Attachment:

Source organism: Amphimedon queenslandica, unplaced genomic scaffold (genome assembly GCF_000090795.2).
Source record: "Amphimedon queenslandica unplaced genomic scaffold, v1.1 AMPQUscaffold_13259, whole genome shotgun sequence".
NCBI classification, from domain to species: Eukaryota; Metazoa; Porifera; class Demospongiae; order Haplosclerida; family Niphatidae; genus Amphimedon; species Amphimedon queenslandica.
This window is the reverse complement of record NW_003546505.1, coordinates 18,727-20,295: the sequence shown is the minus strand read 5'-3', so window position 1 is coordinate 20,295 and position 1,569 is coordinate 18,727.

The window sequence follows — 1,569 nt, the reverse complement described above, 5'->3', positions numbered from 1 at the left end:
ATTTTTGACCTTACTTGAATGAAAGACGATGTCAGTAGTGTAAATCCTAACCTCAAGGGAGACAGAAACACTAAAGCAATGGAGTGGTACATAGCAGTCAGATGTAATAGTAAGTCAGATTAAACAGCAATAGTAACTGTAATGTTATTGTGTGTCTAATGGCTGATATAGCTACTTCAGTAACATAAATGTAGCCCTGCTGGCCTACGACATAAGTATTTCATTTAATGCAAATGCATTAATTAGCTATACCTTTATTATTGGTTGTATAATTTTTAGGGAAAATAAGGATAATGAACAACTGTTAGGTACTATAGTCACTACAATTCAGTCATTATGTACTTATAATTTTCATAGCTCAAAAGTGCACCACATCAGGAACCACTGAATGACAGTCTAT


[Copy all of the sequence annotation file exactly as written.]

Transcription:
Source organism: Amphimedon queenslandica, unplaced genomic scaffold (genome assembly GCF_000090795.2).
Source record: "Amphimedon queenslandica unplaced genomic scaffold, v1.1 AMPQUscaffold_13259, whole genome shotgun sequence".
NCBI classification, from domain to species: Eukaryota; Metazoa; Porifera; class Demospongiae; order Haplosclerida; family Niphatidae; genus Amphimedon; species Amphimedon queenslandica.
This window is the reverse complement of record NW_003546505.1, coordinates 18,727-20,295: the sequence shown is the minus strand read 5'-3', so window position 1 is coordinate 20,295 and position 1,569 is coordinate 18,727.

The window sequence follows — 1,569 nt, the reverse complement described above, 5'->3', positions numbered from 1 at the left end:
ATTTTTGACCTTACTTGAATGAAAGACGATGTCAGTAGTGTAAATCCTAACCTCAAGGGAGACAGAAACACTAAAGCAATGGAGTGGTACATAGCAGTCAGATGTAATAGTAAGTCAGATTAAACAGCAATAGTAACTGTAATGTTATTGTGTGTCTAATGGCTGATATAGCTACTTCAGTAACATAAATGTAGCCCTGCTGGCCTACGACATAAGTATTTCATTTAATGCAAATGCATTAATTAGCTATACCTTTATTATTGGTTGTATAATTTTTAGGGAAAATAAGGATAATGAACAACTGTTAGGTACTATAGTCACTACAATTCAGTCATTATGTACTTATAATTTTCATAGCTCAAAAGTGCACCACATCAGGAACCACTGAATGACAGTCTAT